[drupal-devel] Admin theme.

Chris Messina chris.messina at gmail.com
Thu Mar 31 00:02:21 UTC 2005

Tom, thanks for your thorough response. You raise some very good
points and helps clarify my reasoning for wanting to *at least* have
the *option* of an admin theme. A few responses:

> 3. A differently-themed admin would be nice to provide a common admin
> interface between Drupal and other web-based apps.
> 3. This is a valid point... a common admin UI among applications would
> be nice.  However, I'd be willing to bet that the majority of Drupal
> users will not be taking advantage of this, as they'll be using Drupal
> alone... or perhaps with a different combination of other apps.

I also think that being able to integrate with certain third-party web
apps (like CiviCRM, Gallery, or even phpMyAdmin for example) would be
a much more attractive proposition if you could theme those apps just
by providing the appropriate stylesheets in a correctly named
subdirectory. I agree that this doesn't have universal appeal just
yet, but it's something to think about, since the changes that we're
discussing for the admin theme could be generalized for other

An admin theme also helps with documentation and creating accompanying
screenshots, which I think, moving forward, will become a very
important piece of Drupal.

> 4. For the most part, theme designers don't need to worry about the
> admin section.  The sane defaults provided by the default theme
> functions and the CSS rules in drupal.css provide a nicely usable
> administration section in nearly every theme, while maintaining a
> pleasant feel with the site's own layout/color scheme.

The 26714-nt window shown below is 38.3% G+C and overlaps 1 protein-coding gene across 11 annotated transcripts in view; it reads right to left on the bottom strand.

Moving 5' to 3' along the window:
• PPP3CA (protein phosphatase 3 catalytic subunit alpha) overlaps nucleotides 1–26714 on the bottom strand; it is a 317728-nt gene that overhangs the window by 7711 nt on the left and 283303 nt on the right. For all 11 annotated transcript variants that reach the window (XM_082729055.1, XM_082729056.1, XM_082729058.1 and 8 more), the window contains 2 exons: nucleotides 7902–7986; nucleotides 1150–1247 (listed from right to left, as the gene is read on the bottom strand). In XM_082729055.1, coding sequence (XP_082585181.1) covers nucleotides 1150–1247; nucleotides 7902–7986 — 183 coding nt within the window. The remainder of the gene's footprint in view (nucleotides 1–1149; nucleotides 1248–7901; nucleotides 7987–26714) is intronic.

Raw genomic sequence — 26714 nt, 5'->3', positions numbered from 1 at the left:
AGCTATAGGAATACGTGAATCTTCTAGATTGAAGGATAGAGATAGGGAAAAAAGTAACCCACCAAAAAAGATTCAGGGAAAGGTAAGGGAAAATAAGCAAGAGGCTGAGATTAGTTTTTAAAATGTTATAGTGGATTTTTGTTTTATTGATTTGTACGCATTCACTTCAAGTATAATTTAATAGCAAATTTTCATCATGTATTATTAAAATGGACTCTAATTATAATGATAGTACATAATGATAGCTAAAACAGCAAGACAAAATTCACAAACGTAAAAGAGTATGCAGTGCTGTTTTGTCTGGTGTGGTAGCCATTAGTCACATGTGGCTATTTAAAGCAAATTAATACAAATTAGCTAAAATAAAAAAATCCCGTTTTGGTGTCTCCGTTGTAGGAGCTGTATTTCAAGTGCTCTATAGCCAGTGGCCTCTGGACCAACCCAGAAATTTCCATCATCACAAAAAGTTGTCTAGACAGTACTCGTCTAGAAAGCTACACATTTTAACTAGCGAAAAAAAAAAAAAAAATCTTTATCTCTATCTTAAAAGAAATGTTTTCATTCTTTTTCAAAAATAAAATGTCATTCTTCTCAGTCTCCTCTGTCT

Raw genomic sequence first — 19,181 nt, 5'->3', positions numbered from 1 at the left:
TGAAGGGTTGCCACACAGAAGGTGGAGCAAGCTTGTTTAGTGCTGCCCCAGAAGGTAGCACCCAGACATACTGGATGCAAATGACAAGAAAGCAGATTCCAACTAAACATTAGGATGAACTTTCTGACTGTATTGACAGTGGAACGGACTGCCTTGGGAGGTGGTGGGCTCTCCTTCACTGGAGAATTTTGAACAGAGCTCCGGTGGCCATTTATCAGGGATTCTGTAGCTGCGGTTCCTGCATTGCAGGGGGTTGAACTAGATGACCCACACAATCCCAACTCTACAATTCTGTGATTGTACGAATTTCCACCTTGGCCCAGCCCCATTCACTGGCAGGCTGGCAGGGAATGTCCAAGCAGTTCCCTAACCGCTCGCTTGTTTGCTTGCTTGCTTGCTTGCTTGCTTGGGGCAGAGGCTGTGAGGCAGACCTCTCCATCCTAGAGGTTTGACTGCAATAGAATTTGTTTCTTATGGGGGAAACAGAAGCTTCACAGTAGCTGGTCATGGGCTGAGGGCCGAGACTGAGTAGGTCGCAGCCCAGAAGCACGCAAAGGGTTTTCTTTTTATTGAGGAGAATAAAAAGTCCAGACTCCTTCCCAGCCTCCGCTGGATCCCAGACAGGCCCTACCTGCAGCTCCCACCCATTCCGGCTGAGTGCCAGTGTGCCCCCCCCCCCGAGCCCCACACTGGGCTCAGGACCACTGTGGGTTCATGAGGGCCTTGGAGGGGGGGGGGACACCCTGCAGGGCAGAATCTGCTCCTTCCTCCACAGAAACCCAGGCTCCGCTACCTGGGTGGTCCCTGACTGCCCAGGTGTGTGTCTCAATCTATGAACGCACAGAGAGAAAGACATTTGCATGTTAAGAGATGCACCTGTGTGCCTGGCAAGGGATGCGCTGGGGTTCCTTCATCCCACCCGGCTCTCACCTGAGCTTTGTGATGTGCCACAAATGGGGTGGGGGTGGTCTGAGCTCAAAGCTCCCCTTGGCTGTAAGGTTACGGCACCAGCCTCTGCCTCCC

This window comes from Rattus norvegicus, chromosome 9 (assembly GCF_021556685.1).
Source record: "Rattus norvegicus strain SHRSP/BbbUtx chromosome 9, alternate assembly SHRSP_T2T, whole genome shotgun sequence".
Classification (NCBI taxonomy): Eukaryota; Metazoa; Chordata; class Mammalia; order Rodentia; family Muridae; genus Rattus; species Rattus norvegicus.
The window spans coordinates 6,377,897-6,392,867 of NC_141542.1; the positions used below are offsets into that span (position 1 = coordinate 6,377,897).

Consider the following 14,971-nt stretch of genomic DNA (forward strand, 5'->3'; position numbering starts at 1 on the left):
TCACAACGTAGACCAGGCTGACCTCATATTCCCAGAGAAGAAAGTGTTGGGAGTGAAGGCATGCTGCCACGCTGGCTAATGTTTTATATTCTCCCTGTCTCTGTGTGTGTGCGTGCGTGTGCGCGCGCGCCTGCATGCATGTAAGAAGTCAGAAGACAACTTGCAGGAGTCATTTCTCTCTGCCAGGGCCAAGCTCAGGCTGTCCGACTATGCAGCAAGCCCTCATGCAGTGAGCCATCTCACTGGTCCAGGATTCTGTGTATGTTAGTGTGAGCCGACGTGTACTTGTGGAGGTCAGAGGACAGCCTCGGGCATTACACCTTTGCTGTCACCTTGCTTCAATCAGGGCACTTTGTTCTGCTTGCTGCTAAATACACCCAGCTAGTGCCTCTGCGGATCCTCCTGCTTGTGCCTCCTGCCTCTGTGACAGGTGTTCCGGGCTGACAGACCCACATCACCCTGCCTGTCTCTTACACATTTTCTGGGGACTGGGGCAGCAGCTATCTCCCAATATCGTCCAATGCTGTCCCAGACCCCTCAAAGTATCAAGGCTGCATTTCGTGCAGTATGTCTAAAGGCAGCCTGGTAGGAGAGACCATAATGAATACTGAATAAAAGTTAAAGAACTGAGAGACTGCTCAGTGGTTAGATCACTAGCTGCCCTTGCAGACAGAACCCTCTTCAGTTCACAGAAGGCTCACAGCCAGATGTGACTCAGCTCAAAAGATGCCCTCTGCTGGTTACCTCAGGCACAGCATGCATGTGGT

As a themer, this is actually not true. There is far too specific
markup and presentation-ese in drupal.css. And it sucks that in all of
my themes that I've released to date, the markup in drupal.css kills
my layouts.

Drupal's default admin UI should output semantic XHTML that anyone can
theme to the their heart's content. Floating left the three admin
boxes is far too specific an implementation for this to be considered
a "sane default". Instead, that's moving toward the "admin theme" I've
been discussing. So hey, maybe in the default Drupal admin theme, the
three fieldsets *do* get floated left, but as a themer, if I just want
plain XHTML for the admin section, I should get it!

> 2. The fact that the site keeps a common
> interface between the VERY few admin screens they occasionally visit and
> the user screens they often visit is a big plus.  Without that
> consistency, there would be a significant "what's going on?"... They might think they've
> somehow entered an area where they shouldn't be or be fearful that they
> might break something.  
You touched on something extremely important here, which is actually
one of the primary reasons that I think there needs to be a more
obvious distinction between *site admin* tasks and community or
content tasks. Think of the admin section this way: you might give
your kids the key to the car and they can operate the radio, change
the climate control, etc., but you don't want them mucking around in
the engine with the same abandon.

That's how I'm looking at the admin theme. I mean, this is like the
nuts and bolts of Drupal -- and we need to figure out what goes in the
regular dashboard and what gets put under the hood. The point is 1)
make things easier to find because they're more sensibly located and
2) remove the perceived sense of risk that providing too many
one-click-away options provides.

Let me give you an anecdote to illustrate the problem. At the FLOSS
usability sprint, we had people who were not familiar with Drupal
user-test CivicSpace. We had them "explore" the admin menu system and
tell us what they expected to find "behind each door" (or menu item).
We also had them organize the various tasks that each menu item
represented in a card sort (see this page for more info:

What was extremely interesting to me was how few of the participants
actually *clicked* on any of the menu items when describing them. They
were freaked out that anything they clicked on might cause a meltdown